Path of Achra – Explanation of Speed

Guide to Speed

Everything in the game with a speed (the player, allies, enemies, and game turn) has an internal counter. The game runs a check against all of these counters at once, and does 1 of 2 things. If the counter is < 100, it adds the unit’s speed to its counter and it does not get a turn. If the counter is >= 100, it subtracts 100 from the counter and the unit gets a turn.

A speed of 100 is important, because it means you pass 1/2 of these checks, in other words you get a turn one check and have to “refresh” the next (i.e. add your speed). At a speed of 200, you pass 2/3 of these checks or have to “refresh” every 3rd check, and so on.

We can generalize this as having a turn-to-check rate of x/(x+1) (or, needing to refresh every (x+1)th turn), where x is your speed divided by 100.

This results in the diminishing returns of speed at high numbers, a speed of 100 is 1/2 (0.5), 1000 is 10/11 (~0.91), 10,000 is 100/101 (~0.99) – even if you have billions of speed, you’re gonna get basically the same rate of turns as something with 10,000 speed.

Not gonna go much deeper into it here, but there’s some more things that are relevant in practice if you’re racing the game turn:

  • Game turn’s internal counter is set to 1 on entering a floor. It’s speed is 5, so it’s turn rate is (5/100)/(1+(5/100)), which is 1/21. That means on the 21st check from entering the floor (and thereafter for each game turn) the game turn will always fire, even if you have infinite speed.
  • Even if your last action in a stage is entering the stairs, if you do it when the game turn passes a check, it will still count as a game turn passing – so you want to leave by the 20th check after entering/the last game turn passing.
  • The player’s internal counter gets set to 100 on entering a floor (this is why the player always gets a turn immediately on entering). This also means that in practice, you always fail your 2nd check, which is when you first add your speed to your internal counter – this means the speed used to increment your counter is from the end of your 1st turn, so if you can increase your speed during turn 1 it has the same impact as your entrance speed.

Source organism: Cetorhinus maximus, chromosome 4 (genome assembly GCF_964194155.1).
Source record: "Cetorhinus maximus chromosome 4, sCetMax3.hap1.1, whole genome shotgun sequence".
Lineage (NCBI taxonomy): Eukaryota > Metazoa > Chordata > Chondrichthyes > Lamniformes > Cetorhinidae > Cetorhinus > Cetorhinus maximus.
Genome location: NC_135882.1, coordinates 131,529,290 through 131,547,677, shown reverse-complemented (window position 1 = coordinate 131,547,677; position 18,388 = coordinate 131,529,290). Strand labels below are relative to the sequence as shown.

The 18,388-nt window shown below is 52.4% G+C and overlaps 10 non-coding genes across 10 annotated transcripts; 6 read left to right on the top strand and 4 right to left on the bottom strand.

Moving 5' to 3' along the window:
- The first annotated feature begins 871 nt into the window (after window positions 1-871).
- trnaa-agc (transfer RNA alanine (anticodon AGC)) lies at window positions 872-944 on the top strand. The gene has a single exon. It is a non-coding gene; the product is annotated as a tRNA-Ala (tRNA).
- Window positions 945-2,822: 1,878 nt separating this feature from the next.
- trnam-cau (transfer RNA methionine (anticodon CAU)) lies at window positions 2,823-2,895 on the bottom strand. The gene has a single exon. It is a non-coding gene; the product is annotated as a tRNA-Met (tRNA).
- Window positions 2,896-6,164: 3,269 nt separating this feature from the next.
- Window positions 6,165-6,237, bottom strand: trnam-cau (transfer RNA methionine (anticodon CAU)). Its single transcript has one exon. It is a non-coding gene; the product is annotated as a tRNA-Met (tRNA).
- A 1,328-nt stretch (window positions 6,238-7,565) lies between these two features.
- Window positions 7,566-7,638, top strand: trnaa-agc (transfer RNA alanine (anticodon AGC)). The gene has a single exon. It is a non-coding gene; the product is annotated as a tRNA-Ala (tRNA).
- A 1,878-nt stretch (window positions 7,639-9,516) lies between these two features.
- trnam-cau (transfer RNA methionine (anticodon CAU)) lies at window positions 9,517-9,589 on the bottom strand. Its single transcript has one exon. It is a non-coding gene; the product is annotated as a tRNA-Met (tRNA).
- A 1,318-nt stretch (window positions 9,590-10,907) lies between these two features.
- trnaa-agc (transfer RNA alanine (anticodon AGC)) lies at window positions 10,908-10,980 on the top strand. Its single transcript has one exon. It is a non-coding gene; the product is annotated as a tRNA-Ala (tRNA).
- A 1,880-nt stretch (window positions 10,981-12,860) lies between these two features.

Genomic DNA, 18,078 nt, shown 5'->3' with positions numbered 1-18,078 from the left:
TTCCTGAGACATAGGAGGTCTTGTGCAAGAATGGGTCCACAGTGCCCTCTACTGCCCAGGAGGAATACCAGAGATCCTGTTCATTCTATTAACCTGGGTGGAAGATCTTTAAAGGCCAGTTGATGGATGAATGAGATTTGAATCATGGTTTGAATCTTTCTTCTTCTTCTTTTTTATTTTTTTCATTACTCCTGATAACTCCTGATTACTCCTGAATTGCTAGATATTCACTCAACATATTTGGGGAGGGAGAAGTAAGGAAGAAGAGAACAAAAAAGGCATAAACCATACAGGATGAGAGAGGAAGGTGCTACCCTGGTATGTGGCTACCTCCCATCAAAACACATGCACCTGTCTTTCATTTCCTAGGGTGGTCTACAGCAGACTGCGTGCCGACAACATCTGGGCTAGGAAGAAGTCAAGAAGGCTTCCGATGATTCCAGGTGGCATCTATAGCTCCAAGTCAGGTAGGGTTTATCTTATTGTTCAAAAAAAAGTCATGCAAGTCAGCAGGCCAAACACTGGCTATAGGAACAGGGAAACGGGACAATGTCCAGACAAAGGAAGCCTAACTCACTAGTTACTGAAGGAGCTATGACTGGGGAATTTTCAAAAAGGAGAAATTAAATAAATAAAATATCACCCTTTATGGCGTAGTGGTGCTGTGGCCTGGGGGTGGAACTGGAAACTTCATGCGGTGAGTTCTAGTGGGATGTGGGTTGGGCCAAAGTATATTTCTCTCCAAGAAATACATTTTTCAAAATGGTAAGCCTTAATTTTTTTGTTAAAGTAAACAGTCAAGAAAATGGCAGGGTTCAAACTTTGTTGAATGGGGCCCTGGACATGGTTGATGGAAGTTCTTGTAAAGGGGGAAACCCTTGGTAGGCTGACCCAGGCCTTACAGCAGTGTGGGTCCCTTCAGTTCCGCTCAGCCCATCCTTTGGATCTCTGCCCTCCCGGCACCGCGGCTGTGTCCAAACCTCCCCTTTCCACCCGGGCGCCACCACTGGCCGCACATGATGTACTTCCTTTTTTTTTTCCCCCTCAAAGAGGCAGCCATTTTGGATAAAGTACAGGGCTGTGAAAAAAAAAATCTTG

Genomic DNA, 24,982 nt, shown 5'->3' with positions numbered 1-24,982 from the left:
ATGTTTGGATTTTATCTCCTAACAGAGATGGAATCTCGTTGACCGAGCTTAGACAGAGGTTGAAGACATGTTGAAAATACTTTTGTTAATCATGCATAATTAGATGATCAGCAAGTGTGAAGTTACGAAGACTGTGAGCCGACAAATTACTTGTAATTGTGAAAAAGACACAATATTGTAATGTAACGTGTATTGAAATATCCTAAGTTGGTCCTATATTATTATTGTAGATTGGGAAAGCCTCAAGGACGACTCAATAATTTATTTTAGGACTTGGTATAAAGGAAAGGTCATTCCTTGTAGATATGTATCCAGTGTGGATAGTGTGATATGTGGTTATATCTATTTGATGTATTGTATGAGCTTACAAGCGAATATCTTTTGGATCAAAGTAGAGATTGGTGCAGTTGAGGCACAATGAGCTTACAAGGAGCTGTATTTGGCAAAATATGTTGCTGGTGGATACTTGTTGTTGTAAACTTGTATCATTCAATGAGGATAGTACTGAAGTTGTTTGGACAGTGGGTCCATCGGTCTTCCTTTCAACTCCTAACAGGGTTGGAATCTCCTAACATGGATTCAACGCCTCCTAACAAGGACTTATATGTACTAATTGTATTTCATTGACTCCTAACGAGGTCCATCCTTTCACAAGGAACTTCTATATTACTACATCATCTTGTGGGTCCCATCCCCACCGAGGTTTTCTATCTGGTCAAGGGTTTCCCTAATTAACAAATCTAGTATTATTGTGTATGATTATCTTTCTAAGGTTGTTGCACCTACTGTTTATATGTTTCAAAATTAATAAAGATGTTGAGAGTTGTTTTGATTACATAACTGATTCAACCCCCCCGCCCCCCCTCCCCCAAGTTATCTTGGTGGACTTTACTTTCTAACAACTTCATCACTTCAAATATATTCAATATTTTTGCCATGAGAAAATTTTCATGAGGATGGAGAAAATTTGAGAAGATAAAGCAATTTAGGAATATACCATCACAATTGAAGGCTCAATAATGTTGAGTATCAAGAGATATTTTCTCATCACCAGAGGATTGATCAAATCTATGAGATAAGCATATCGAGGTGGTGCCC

• On the current version, a game turn always passes when you enter level 1 floor 1.

Here are some graphs of player speed X needed to get Y turns per game turn using the above details. The 2nd graph takes into account the delayed player speed check on floor entrance to show the min turns you’ll get for a given speed after your 1st turn before the 1st game turn will be counted.

You can beat these graphs and eke out more turns by getting a multiple of your speed before your next speed check. In particular for racing game turn, if you know that you’ll hit the 1st game turn on a floor, it’s worth it to get speed greater than 2000 in order to avoid losing any turns to a check before next game turn.

I appreciate your time and hope this little tutorial was helpful.

Volodymyr Azimoff
About Volodymyr Azimoff 373 Articles
Being a big gaming fan, I believe that I have a lot to share with other gamers. I got my first official job in the game industry in 2005 and continue to develop there. It's a true blessing when your passion, hobby, and job combine into something one. My favorite console is the Nintendo Switch. I think you can all guess why. Because I just bought a Steam Deck. I love playing on PC, but my main love for me will always be Xbox. Anyway, it's complicated and simple at the same time. After all, I'm back in the days of the ZX Spectrum (1994)…

Be the first to comment

Leave a Reply

Your email address will not be published.